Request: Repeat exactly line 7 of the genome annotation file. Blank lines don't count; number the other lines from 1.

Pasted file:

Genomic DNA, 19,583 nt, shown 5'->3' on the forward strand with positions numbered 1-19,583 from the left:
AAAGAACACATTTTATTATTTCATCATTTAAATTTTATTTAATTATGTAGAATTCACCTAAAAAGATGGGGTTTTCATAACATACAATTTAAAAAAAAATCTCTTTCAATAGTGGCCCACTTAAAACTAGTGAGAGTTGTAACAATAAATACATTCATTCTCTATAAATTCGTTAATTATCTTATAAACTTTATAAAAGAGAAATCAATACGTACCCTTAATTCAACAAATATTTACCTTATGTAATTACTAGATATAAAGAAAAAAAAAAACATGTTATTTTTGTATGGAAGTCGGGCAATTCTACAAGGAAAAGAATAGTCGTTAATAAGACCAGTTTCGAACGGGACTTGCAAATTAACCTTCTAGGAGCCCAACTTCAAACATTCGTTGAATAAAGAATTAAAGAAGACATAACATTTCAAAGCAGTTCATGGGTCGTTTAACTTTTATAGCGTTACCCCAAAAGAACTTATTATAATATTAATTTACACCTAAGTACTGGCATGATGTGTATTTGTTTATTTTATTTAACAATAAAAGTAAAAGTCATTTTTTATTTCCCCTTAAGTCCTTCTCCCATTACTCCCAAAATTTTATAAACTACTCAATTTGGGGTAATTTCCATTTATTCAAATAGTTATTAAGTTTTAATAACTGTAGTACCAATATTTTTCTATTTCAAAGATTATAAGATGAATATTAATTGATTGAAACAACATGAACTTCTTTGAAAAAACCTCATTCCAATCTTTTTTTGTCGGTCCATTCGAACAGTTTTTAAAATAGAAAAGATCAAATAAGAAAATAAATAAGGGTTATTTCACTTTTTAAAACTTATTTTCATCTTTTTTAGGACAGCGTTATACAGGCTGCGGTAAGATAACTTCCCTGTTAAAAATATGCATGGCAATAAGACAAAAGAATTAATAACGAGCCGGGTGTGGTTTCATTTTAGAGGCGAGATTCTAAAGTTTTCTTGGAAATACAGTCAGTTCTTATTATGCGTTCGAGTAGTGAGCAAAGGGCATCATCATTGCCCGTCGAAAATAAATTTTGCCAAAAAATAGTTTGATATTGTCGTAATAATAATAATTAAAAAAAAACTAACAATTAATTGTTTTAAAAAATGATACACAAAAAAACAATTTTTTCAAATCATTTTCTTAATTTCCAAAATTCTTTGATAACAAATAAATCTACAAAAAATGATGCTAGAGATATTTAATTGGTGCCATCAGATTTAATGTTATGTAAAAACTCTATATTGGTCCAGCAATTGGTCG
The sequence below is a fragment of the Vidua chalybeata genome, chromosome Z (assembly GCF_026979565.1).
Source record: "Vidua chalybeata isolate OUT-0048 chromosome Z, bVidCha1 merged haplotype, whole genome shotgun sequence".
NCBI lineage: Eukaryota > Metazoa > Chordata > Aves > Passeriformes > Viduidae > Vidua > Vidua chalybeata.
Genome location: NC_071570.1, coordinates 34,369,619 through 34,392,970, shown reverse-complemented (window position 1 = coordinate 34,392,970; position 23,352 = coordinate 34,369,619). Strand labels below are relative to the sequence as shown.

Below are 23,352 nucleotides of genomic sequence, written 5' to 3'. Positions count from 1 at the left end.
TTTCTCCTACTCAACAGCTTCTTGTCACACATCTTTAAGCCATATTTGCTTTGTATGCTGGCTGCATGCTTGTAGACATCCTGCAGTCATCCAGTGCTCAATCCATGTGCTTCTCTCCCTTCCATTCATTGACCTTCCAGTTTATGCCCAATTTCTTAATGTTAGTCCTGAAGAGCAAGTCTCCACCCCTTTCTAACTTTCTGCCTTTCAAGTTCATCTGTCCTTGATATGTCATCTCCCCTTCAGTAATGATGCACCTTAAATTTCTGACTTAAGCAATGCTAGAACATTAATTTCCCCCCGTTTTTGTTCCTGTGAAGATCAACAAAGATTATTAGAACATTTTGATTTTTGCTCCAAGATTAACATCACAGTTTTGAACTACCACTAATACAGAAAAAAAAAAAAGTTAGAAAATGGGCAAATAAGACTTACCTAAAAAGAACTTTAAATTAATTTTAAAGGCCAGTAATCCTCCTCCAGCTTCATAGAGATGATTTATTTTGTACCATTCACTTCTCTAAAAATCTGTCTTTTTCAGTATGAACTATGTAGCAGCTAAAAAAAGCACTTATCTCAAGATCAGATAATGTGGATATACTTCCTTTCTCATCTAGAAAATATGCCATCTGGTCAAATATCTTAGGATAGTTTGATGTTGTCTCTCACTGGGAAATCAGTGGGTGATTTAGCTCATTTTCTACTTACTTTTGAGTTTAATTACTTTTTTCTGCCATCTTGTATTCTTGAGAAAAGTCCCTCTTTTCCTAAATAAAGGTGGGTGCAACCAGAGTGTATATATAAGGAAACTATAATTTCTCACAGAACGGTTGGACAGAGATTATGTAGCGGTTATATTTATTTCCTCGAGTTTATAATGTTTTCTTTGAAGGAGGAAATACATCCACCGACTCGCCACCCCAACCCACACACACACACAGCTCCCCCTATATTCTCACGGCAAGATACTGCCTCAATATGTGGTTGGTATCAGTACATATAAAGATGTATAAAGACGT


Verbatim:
Below are 23,352 nucleotides of genomic sequence, written 5' to 3'. Positions count from 1 at the left end.